I dream that I’m running in slow motion through a field of tall grass. It’s like one of those television commercials where the man and the woman are approaching each other, arms extended. You see the anticipation on their faces as they get nearer, each stride carrying them closer to true love and intense joy. 

     But my dream is a little different.

     I see my wife Carole gleefully bounding toward me in that pretty little flowery sundress she wore at our Las Vegas wedding. As she gets closer, I’m trying to see into her eyes. But the harder I try to focus, the more the face blurs. Then when we’re nearly together, I extend my welcoming arms and it’s not Carole’s face at all, but that of some unknown teenager with buckteeth and a pimply chin. I stop running and stare at her and she changes into old Mrs. Olson and all of a sudden I’m four years old and sitting on the little hill by the swing set in the backyard of my childhood home. It’s a bright sunny day but it feels cold. My mother is hanging up wash. Some part of my brain is telling me I’ve been through this before, as Mrs. Olson stands on her back porch calling to me: “Keith, Keith honey… do you want to come in and play? There’s quite a wind out today. Come in and have something warm. I’ve baked some of those ginger cookies you like.”  I look over to ask my mother if I can go but she is no longer there.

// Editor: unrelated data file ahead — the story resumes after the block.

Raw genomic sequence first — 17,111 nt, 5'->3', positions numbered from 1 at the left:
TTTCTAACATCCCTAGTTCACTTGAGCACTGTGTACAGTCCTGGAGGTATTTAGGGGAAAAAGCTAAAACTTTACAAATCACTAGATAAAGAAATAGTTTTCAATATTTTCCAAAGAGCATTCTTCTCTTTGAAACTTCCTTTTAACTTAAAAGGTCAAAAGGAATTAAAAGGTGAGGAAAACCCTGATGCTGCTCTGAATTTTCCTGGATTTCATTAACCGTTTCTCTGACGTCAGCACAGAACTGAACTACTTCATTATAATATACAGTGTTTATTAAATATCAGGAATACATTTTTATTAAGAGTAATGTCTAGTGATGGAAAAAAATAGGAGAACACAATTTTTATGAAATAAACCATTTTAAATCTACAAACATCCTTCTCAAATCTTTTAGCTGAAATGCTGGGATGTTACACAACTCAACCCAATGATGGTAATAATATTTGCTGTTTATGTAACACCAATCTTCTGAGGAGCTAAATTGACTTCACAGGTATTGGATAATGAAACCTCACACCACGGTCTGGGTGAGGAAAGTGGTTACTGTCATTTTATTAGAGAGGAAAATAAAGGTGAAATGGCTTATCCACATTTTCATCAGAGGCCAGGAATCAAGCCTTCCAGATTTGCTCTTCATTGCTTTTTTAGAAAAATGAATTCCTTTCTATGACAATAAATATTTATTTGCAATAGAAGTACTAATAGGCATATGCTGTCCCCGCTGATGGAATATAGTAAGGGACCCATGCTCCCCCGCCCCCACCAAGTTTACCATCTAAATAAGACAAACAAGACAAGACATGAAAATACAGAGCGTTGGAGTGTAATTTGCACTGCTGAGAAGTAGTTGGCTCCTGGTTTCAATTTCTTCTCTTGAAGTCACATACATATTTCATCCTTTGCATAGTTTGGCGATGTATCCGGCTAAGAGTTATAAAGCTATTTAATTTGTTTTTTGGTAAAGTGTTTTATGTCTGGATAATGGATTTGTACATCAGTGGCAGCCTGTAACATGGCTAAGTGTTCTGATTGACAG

Mrs. Olson and I walk up the flight of brown stairs, holding hands. At the top of the stairs I stop and look back for a second and wish it were warmer out. Then I go inside and see Mr. Olson sitting at the white kitchen table in his white strap undershirt, reading the morning paper. It’s dark in there but still he’s reading. Mrs. Olson takes my hand and we walk toward the bedroom and I feel a strange excitement.

     The scene changes again and now I’m in the dinghy from the Larson E, floating helplessly in the middle of the ocean. I’m dying of thirst, the sun is beating down on me and I’m alone, no food or fresh water. I rub my hand across my chest and feel a warm liquid. I look at my hand and it’s covered with blood. 

     My heart is bleeding.

     I’ve got a fuckin’ bleeding heart. 

     My eyes jerk open and I sit up straight in the tiny motel bed. Gray light of dawn is creeping in above the curtains. I try to crawl out of the bed but my body is leaden. I fall back down and sink into a deep dreamless sleep that’s like smoking good hash and lying in the sun with the radio on.

     The green plastic clock on the veneer bed table reads ten after ten when I finally put my feet to the worn, green carpet. I rub my eyes and the severity of my situation plunges down on me like a bucket of blood. 

     Dread and Fear push me into the shower and kick me in the ass when I get out. I dress and become resplendent in Bagley’s khaki shorts and blue polo, tan L.L. Bean boat shoes filling out the picture. I feel like a model in a catalog.

(To be continued)